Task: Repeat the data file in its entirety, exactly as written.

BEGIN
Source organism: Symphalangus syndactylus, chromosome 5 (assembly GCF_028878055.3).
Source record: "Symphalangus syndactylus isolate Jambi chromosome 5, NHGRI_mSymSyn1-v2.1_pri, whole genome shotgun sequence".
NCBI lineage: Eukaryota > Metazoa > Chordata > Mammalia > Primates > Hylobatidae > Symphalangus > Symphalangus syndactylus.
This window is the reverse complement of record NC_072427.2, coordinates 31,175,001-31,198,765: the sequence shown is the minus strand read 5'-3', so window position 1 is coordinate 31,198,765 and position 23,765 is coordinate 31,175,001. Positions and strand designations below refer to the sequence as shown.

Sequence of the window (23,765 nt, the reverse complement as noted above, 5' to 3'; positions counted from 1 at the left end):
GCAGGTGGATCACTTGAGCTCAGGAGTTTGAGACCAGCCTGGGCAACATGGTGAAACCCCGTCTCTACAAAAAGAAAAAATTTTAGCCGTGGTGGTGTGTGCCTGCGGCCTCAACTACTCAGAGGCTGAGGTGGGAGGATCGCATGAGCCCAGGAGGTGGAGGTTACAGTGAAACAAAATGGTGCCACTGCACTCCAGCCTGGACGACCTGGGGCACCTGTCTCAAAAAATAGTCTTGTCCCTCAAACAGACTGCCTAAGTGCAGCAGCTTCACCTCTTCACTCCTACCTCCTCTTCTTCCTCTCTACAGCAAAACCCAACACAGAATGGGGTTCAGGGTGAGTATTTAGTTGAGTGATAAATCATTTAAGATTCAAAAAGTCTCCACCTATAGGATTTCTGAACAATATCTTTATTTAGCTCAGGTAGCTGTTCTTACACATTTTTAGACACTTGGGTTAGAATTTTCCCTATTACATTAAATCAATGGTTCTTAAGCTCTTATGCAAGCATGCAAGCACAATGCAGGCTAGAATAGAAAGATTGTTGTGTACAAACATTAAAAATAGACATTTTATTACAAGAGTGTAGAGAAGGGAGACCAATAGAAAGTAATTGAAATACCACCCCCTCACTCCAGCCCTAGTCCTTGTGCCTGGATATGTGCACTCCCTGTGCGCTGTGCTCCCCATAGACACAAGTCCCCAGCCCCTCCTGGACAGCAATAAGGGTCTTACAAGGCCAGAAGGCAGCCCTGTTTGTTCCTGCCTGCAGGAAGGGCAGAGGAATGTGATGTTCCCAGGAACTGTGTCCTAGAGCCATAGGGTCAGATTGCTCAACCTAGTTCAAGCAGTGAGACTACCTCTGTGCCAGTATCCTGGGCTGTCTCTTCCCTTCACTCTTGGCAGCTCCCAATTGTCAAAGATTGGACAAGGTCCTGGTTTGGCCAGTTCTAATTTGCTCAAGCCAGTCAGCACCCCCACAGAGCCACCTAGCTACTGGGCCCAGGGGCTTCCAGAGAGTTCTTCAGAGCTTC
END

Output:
Source organism: Symphalangus syndactylus, chromosome 5 (assembly GCF_028878055.3).
Source record: "Symphalangus syndactylus isolate Jambi chromosome 5, NHGRI_mSymSyn1-v2.1_pri, whole genome shotgun sequence".
NCBI lineage: Eukaryota > Metazoa > Chordata > Mammalia > Primates > Hylobatidae > Symphalangus > Symphalangus syndactylus.
This window is the reverse complement of record NC_072427.2, coordinates 31,175,001-31,198,765: the sequence shown is the minus strand read 5'-3', so window position 1 is coordinate 31,198,765 and position 23,765 is coordinate 31,175,001. Positions and strand designations below refer to the sequence as shown.

Sequence of the window (23,765 nt, the reverse complement as noted above, 5' to 3'; positions counted from 1 at the left end):
GCAGGTGGATCACTTGAGCTCAGGAGTTTGAGACCAGCCTGGGCAACATGGTGAAACCCCGTCTCTACAAAAAGAAAAAATTTTAGCCGTGGTGGTGTGTGCCTGCGGCCTCAACTACTCAGAGGCTGAGGTGGGAGGATCGCATGAGCCCAGGAGGTGGAGGTTACAGTGAAACAAAATGGTGCCACTGCACTCCAGCCTGGACGACCTGGGGCACCTGTCTCAAAAAATAGTCTTGTCCCTCAAACAGACTGCCTAAGTGCAGCAGCTTCACCTCTTCACTCCTACCTCCTCTTCTTCCTCTCTACAGCAAAACCCAACACAGAATGGGGTTCAGGGTGAGTATTTAGTTGAGTGATAAATCATTTAAGATTCAAAAAGTCTCCACCTATAGGATTTCTGAACAATATCTTTATTTAGCTCAGGTAGCTGTTCTTACACATTTTTAGACACTTGGGTTAGAATTTTCCCTATTACATTAAATCAATGGTTCTTAAGCTCTTATGCAAGCATGCAAGCACAATGCAGGCTAGAATAGAAAGATTGTTGTGTACAAACATTAAAAATAGACATTTTATTACAAGAGTGTAGAGAAGGGAGACCAATAGAAAGTAATTGAAATACCACCCCCTCACTCCAGCCCTAGTCCTTGTGCCTGGATATGTGCACTCCCTGTGCGCTGTGCTCCCCATAGACACAAGTCCCCAGCCCCTCCTGGACAGCAATAAGGGTCTTACAAGGCCAGAAGGCAGCCCTGTTTGTTCCTGCCTGCAGGAAGGGCAGAGGAATGTGATGTTCCCAGGAACTGTGTCCTAGAGCCATAGGGTCAGATTGCTCAACCTAGTTCAAGCAGTGAGACTACCTCTGTGCCAGTATCCTGGGCTGTCTCTTCCCTTCACTCTTGGCAGCTCCCAATTGTCAAAGATTGGACAAGGTCCTGGTTTGGCCAGTTCTAATTTGCTCAAGCCAGTCAGCACCCCCACAGAGCCACCTAGCTACTGGGCCCAGGGGCTTCCAGAGAGTTCTTCAGAGCTTC